Car Wars first entered the air with the helicopter rules in Autoduel Champions, a cross-over product. While the superhero rules for Car Wars and Autoduel cars for Champions were largely forgotten, helicopters remained a staple vehicle in Car Wars and the rules were reprinted with every rules collection.
For a long time, helicopters were the only vehicles allowed in the air -- or at least allowed to stay in the air (jnmping vehicles notwithstanding). In ADQ 5/1 , variant rules introduced airships, and in ADQ 7/1 small airplanes got their day in the sun with Charles Oines' microplanes article.
Response to the Microplanes created the demand for Aeroduel. When I sat down to create rules encompassing ultralight airplanes -- now known as microplanes -- jets, helicopters, airships, autogyros and practically anything else that flies artificially (no bird rules), my first priority was to remain true to both the Car Wars system and scale, and to the already-printed material as well. In the end the rules I wrote read like regular Car Wars rules -- vehicles are built the same way, the maneuvering is roughly the same, and combat is identical.
At the same time, the aircraft presented in the rules have a great many differences from their ground-bound brethren. The most obvious problem is three-dimensional movement: Aircraft move up and down as well as in other directions. This is solved by having players keep a record of their altitude on scratch paper.
Furthermore, due to the enormous speeds at which aircraft operate, the 1" = 15' scale of Car Wars could not handle an aircraft dogfight without a table the size of a gynmasium. In order to facilitate air-to-air combats, a special 1/4" = 15' scale (called air-to-air scale) is included. When aircraft interact with other vehicles, they switch to the familiar Car Wars scale.
Maneuvering is fairly standard. The differences are twofold: Aircraft operating far above ground level have less chance of control loss and aircraft can often make tighter turns than the humans that fly them. The centrifugal force built up by the sudden change of direction (measured in standard gravities, or Gs) can cause the pilot's blood to pool in his legs, depriving his brain of oxygen and causing him to black out. This is known as GLOC (Gravity-induced Loss Of Consciousness). I included GLOC rules as a way of restricting the astounding maneuverability of Aeroduel aircraft -- few cars can hope to compete with an airplane that routinely does complete turnarounds at 200 + mph.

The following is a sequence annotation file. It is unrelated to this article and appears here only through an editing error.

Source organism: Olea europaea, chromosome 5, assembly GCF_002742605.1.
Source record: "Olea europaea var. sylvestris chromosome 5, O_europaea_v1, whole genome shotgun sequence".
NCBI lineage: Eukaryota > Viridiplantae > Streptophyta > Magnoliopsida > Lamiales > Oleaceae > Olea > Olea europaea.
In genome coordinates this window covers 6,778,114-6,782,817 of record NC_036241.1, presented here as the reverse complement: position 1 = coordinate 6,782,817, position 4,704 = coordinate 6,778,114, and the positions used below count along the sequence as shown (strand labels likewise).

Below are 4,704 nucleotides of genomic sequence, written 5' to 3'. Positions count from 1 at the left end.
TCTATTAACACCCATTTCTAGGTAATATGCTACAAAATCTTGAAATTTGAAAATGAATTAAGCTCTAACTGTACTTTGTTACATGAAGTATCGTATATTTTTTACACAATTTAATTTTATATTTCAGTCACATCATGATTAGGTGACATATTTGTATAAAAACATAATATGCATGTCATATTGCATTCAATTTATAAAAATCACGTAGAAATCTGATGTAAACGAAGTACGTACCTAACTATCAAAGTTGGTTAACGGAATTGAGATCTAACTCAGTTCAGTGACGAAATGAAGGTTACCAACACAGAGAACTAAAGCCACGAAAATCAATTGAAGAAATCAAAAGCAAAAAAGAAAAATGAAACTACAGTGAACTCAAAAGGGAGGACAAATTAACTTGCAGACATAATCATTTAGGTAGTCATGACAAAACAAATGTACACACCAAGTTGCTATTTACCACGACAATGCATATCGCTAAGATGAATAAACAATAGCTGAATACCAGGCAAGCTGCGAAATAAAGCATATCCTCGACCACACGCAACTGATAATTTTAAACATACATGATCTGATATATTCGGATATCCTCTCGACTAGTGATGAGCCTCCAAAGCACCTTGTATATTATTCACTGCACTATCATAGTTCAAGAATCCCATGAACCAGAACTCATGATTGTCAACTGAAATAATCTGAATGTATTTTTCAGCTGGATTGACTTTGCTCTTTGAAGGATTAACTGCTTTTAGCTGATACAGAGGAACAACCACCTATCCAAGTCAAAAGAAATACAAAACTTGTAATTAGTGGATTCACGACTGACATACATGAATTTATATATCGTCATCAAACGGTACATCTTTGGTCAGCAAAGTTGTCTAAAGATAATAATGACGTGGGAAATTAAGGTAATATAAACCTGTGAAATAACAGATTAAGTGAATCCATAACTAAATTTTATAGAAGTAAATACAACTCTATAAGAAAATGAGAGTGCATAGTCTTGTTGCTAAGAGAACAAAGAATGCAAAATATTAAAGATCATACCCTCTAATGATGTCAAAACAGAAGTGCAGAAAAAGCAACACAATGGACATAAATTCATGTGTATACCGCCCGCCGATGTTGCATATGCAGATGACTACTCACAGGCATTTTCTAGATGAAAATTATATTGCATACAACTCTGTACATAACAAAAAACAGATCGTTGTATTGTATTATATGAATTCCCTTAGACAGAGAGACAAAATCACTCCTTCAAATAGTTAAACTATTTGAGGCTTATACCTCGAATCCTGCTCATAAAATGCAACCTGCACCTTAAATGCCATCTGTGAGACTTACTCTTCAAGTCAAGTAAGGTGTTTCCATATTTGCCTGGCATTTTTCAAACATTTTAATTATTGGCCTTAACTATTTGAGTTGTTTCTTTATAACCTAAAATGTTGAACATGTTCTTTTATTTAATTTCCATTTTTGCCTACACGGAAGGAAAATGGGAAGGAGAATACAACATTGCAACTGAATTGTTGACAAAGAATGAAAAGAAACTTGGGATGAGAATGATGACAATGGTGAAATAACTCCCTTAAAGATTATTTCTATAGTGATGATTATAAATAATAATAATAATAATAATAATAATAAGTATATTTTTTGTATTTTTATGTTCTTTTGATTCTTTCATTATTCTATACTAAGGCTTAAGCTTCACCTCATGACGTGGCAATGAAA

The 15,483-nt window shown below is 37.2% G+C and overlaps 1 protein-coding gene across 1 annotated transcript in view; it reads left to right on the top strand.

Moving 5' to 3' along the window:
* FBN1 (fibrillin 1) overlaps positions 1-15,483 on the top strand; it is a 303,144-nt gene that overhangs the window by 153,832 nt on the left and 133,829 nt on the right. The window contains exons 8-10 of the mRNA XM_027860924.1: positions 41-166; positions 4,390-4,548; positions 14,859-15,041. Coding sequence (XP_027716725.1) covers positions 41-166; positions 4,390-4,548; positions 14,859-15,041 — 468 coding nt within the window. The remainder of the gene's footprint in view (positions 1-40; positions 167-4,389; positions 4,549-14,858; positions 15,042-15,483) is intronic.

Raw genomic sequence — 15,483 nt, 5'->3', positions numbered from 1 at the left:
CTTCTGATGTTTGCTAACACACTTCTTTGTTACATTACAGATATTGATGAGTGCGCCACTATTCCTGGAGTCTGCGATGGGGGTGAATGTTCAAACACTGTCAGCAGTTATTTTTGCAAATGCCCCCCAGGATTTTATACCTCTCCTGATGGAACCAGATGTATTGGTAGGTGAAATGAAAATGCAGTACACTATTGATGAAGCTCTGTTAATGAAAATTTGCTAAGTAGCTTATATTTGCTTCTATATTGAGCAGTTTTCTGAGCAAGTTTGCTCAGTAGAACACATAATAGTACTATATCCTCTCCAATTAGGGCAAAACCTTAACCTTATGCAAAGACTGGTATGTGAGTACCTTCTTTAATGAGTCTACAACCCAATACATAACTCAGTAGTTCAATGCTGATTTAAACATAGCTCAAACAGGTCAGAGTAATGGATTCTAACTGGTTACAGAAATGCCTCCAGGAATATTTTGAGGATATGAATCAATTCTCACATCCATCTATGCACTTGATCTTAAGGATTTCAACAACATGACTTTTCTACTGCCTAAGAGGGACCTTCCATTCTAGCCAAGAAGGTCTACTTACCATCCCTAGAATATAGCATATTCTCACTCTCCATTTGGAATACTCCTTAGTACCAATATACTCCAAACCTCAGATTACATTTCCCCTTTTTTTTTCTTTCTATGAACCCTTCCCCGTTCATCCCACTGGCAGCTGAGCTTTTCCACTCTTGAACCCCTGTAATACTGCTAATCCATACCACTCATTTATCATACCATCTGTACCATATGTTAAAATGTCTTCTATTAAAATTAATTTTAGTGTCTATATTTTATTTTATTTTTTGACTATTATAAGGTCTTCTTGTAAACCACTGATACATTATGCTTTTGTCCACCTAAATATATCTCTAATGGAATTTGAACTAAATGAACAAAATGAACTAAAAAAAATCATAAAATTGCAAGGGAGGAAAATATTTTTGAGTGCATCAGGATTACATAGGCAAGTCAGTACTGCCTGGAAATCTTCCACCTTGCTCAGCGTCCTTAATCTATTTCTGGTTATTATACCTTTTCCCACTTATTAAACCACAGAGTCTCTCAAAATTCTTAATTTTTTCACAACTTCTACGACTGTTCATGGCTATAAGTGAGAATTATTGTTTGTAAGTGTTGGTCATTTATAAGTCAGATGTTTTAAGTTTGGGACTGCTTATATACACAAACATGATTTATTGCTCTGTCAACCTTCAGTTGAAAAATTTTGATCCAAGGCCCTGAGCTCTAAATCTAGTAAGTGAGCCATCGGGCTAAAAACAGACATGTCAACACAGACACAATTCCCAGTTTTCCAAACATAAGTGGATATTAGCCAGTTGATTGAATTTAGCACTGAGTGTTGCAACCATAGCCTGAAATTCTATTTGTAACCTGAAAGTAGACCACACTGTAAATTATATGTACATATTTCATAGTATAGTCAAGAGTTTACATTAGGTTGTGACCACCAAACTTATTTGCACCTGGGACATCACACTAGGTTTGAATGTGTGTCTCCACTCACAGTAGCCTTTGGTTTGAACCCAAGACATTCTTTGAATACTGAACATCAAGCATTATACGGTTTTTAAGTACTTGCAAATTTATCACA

Combat now includes strafing and bombing rules, allowing aircraft to attack multiple ground targets in one pass. In the world of 2040 everyone looks out when something with wings flies over the battlefield, whether it's friendly or not -- bombs and napalm don't really care which side you're on when you're in their blast radius.
Naturally, strafing and bombing are not nearly as accurate as regular direct fire -- strafing does less than 1/5 of the weapon's damage if the strafing aircraft is moving faster than 100 mph.
Bombing has its own limitations. Bombs have to fall into their targets, a time-consuming process. Most of the time the targets have time to get out of the way before the bomb hits, particularly when the bombs are being dropped from a level aircraft. Gravity pulls the bomb to the ground unless the bomber dives to fling the bomb at the target, and gravity-dropped bombs take a long time to fall. Drop a bomb from a mile up and it takes over 30 seconds to reach the ground. Furthermore, the aircraft's momentum moves the bomb forward until it decelerates to a vertical drop -- a bomb dropped from a bomber moving 200 mph flies 450 yards forward before dropping straight down.
Finally, bombs tend to scatter when they hit -- tables are provided for this. That's why bombs are burst effect weapons: They don't often hit the target square unless it's a building
The aerial combat arena is even more deadly than the ground If you lose a tire, the worst you can do is roll and burn. If you lose a wing, the fall won't kill you ... that's the impact's job And with the multitude of weapons available to the aeroduellist knocking the opponent out of the sky is easier than it sounds.
This left the environment open for armed prop aircraft -- hi-tech versions of the combat fighters that ruled the skies during the middle of the 20th Century. Once again they cruise the airways, winged versions of the sleek destroyers that prowl the highways.
Of course, the jets still exist to make life miserable (and very short) for those who trifle with government militaries. If there's enough demand, a supplement covering military aircraft (and spacecraft -- scramjets are the newest additions to military arsenals) might be published.
Equally gratifying were the playtest results. Seven seperate groups contributed their qnestions on rules problems, often suggested answers to those problems. This supplement would not have been nearly as clear or complete without their efforts.
Thanks to playtesters and editor, writing up the second draft of Aeroduel was actually an unexpected pleasure, and produced a better supplement.
Escape the clutches of the ground and take to the skies!